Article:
In the week ending June 13, another 1.5 million US workers filed for unemployment benefits—the 13th straight week of massive claims.[i] In total, a staggering 45.7 million people have filed since mid-March.[ii] Joblessness is no doubt a personal tragedy—one way too many Americans currently face due to the COVID lockdowns. Some suggest this will drive lasting economic damage—“scarring”—that will persist even after lockdowns end, hampering stocks and any economic recovery. With layoffs remaining high even as businesses reopen, some think this scarring has already set in. But we think this thesis gets it backward. Businesses’ hiring decisions respond to economic conditions—they don’t determine the economy’s direction.
Some economists argue claims’ remaining historically elevated, even as states reopen, is evidence of scarring—that lockdowns’ economic impact is permanent, not temporary, as businesses fold and force folks out of jobs. Instead of a V-shaped economic recovery as businesses reopen, they project more of an L-shape as businesses cut back and people struggle to find work, keeping demand low for years. In our view, this ignores some crucial factors. For one, it isn’t clear employers actually laid off 1.5 million people in June’s second week, as many states continue having issues processing claims. States’ unemployment agencies are generally staffed to process hundreds or maybe thousands of claims a week, give or take. When they suddenly received tens or even hundreds of thousands of weekly claims under lockdown, a backlog piled up.
Last week in Kentucky, hundreds who filed for unemployment benefits in previous weeks waited in long lines at temporary offices to receive word on their applications’ status.[iii] To work through the bottleneck and resolve their claims, the state is hiring an outside contractor to “help process a backlog of thousands.”[iv] Other states reporting backlogs in the last week include, California, Idaho, Iowa, Maryland, Michigan, Nevada, New Jersey, North Carolina, Oklahoma, Oregon, Washington and Wisconsin. In Washington, the National Guard is now helping process claims.[v] Reports suggest many claims filed weeks ago are only now registering as states work through their mountains of unprocessed claims.
In our view, this suggests not everyone reported as newly unemployed in a given week actually lost their job that week. There may also be issues with double counting, as some people file multiple times or with different programs. These technical issues blur the picture claims data present.
With that said, state-level data offer some preliminary evidence that reopening is spurring some economic green shoots, even in labor markets. America’s reopening process is still early—and uneven. Those further along have seen more employment improvement thus far. Oregon, for example, was under partial lockdown until last Friday. That day Multnomah County—home to Portland, the state’s most populous region by far—became the last to start phase one reopening. Contrast this with Colorado, which began reopening statewide in late April. In May, when national employment rose 1.9% m/m, Oregon’s rose 1.3% and Colorado’s 2.8%.[vi] From jobless claims’ peak in the week ending April 25 and the most recent report, Oregon’s weekly claims fell -53%, while Colorado’s dropped -74% (US claims fell -61%).[vii] Or take late-opening California and early-opening Texas, the two biggest states by population and GDP. California employment rose 0.9% m/m in May, while Texas’ increased 2.0%.[viii] California’s initial jobless claims fell -23% from April 25 to the most recent report, whereas Texas’ dropped -62%.[ix] Of course, every state faces somewhat different circumstances, but we think this helps illustrate how lockdowns’ duration is affecting data.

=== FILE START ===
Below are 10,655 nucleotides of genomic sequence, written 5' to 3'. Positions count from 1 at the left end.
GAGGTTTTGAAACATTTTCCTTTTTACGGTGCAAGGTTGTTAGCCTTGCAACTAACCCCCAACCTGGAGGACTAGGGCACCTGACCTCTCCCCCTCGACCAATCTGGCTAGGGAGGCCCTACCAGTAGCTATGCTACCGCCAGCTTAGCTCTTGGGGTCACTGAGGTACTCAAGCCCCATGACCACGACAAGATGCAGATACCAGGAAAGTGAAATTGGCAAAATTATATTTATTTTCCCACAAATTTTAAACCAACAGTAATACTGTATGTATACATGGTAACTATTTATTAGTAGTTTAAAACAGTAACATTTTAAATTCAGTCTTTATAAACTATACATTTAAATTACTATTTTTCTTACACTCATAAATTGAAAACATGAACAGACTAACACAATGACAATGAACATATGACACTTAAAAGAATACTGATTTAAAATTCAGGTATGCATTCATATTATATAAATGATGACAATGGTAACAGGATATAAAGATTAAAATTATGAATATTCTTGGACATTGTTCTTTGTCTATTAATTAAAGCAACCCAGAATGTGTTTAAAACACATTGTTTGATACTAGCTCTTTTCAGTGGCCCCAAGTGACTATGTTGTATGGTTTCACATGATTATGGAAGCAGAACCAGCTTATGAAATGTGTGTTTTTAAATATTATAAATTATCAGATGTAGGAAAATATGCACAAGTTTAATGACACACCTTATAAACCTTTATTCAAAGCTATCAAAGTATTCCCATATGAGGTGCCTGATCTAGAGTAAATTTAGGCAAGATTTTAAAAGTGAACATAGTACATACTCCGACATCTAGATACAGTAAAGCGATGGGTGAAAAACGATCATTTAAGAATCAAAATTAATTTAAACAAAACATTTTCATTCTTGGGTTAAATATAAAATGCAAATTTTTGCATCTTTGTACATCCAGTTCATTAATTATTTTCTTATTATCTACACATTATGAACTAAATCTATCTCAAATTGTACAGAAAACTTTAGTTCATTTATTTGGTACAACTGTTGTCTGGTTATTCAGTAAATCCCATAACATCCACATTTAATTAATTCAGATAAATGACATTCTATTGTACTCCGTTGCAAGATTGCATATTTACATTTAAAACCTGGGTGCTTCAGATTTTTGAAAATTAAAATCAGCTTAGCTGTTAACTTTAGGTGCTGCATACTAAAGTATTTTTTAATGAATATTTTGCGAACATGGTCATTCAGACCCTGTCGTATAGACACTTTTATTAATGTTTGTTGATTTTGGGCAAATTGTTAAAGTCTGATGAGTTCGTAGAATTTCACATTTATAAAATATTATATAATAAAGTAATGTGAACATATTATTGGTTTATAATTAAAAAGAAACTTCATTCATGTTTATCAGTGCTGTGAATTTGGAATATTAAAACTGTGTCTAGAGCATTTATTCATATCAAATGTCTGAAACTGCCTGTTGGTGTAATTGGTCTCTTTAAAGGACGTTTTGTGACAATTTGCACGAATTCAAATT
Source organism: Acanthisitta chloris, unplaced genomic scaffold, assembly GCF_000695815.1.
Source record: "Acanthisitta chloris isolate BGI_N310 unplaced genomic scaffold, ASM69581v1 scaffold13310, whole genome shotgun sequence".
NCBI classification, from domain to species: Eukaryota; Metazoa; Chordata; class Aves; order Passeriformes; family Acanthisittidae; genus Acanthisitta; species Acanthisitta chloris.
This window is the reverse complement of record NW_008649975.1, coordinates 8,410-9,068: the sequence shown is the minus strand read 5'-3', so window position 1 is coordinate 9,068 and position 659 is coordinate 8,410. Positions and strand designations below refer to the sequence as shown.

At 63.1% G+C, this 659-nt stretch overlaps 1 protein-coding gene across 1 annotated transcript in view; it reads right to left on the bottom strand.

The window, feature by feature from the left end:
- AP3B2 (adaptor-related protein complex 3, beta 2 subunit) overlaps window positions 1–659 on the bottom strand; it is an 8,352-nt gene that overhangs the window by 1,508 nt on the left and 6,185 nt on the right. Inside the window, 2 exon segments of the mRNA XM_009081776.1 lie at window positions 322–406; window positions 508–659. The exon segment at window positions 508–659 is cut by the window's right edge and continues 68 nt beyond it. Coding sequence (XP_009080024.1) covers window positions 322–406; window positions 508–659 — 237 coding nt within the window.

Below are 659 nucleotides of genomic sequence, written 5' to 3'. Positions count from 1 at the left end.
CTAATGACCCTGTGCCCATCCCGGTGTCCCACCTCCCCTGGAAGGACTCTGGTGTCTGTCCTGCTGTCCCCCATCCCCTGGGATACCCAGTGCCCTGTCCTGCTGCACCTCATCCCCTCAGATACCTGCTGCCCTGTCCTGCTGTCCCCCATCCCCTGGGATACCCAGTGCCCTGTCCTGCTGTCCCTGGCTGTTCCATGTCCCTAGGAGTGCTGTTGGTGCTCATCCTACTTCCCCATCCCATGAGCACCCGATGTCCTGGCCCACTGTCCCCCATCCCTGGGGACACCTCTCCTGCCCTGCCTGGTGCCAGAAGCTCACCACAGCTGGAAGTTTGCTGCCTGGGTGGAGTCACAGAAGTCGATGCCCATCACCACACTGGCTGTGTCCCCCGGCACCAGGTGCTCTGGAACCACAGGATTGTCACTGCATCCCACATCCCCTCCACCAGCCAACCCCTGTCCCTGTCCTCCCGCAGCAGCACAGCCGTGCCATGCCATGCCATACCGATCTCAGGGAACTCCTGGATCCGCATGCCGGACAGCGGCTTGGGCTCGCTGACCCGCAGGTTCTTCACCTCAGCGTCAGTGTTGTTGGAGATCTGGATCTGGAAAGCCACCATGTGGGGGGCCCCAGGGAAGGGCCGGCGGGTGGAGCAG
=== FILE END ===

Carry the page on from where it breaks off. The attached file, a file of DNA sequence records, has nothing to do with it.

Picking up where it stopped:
Economic scarring is, in our view, a twin argument to “jobless recovery” headlines that typically accompany—and cast doubt on—early economic expansions. High unemployment—even to previously unprecedented levels—has never stopped recovery before. In 2009, unemployment peaked at 10.0% in October, but recovery began in June.[x] The other time post-WWII unemployment rose into double digits was 1982, hitting 10.8% in November.[xi] It stayed above 10% through June 1983, even as a new bull market began in August 1982 and GDP resumed growing in Q1 1983.[xii] High and rising joblessness doesn’t prevent turnarounds because expansions don’t hinge on hiring. Rather, hiring is an after-effect of the business investment that usually drives a turnaround. Only once companies reach the limits of their ability to boost output with less headcount do they ratchet up hiring. Markets move in advance of all of this, pricing in future growth before it materializes. Stocks don’t need perfection. They need only spy better days ahead—against prevailing pessimism—for recovery to begin.
[i] Source: Federal Reserve Bank of St. Louis, as of 6/23/2020. Weekly initial jobless claims, 3/21/2020 – 6/13/2020.
[iii] “Unemployment Payments Backlog Draws Hundreds to Kentucky’s Capital,” Bryan Woolston, Reuters, 6/17/2020.
[iv] “Kentucky to Hire Contractor to Help With Unemployment Backlog, Beshear Says,” Chris Otts, WDRB.com, 6/22/2020.
[v] “National Guard Starts Work on Jobless Aid Backlog,” Rachel La Corte, Associated Press, 6/19/2020.
[vi] Source: US Bureau of Labor Statistics, as of 6/19/2020.
[vii] Source: US Department of Labor, as of 6/19/2020.
[viii] See note vi.
[ix] See note vii.
[x] Source: Federal Reserve Bank of St. Louis, as of 6/18/2020. Unemployment rate, October 2009.
[xi] Ibid. Unemployment rate, November 1982.
[xii] Source: FactSet and Federal Reserve Bank of St. Louis, as of 6/24/2020. S&P 500 Price Index, 8/12/1982, and real GDP, Q1 1983.
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